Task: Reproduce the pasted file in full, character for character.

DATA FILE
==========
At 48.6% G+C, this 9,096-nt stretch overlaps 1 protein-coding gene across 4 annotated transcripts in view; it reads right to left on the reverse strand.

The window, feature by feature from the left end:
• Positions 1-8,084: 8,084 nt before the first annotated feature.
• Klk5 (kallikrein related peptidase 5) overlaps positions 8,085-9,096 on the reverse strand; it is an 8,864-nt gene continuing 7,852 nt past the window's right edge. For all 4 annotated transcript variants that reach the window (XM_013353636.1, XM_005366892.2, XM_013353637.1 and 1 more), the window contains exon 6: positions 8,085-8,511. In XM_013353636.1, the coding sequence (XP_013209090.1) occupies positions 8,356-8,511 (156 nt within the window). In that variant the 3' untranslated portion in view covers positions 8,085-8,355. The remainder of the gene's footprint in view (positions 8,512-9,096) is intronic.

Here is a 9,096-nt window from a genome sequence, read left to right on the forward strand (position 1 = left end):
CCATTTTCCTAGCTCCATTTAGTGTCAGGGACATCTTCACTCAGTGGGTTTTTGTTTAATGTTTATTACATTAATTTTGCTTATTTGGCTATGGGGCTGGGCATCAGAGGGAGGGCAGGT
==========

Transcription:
At 48.6% G+C, this 9,096-nt stretch overlaps 1 protein-coding gene across 4 annotated transcripts in view; it reads right to left on the reverse strand.

The window, feature by feature from the left end:
• Positions 1-8,084: 8,084 nt before the first annotated feature.
• Klk5 (kallikrein related peptidase 5) overlaps positions 8,085-9,096 on the reverse strand; it is an 8,864-nt gene continuing 7,852 nt past the window's right edge. For all 4 annotated transcript variants that reach the window (XM_013353636.1, XM_005366892.2, XM_013353637.1 and 1 more), the window contains exon 6: positions 8,085-8,511. In XM_013353636.1, the coding sequence (XP_013209090.1) occupies positions 8,356-8,511 (156 nt within the window). In that variant the 3' untranslated portion in view covers positions 8,085-8,355. The remainder of the gene's footprint in view (positions 8,512-9,096) is intronic.

Here is a 9,096-nt window from a genome sequence, read left to right on the forward strand (position 1 = left end):
CCATTTTCCTAGCTCCATTTAGTGTCAGGGACATCTTCACTCAGTGGGTTTTTGTTTAATGTTTATTACATTAATTTTGCTTATTTGGCTATGGGGCTGGGCATCAGAGGGAGGGCAGGT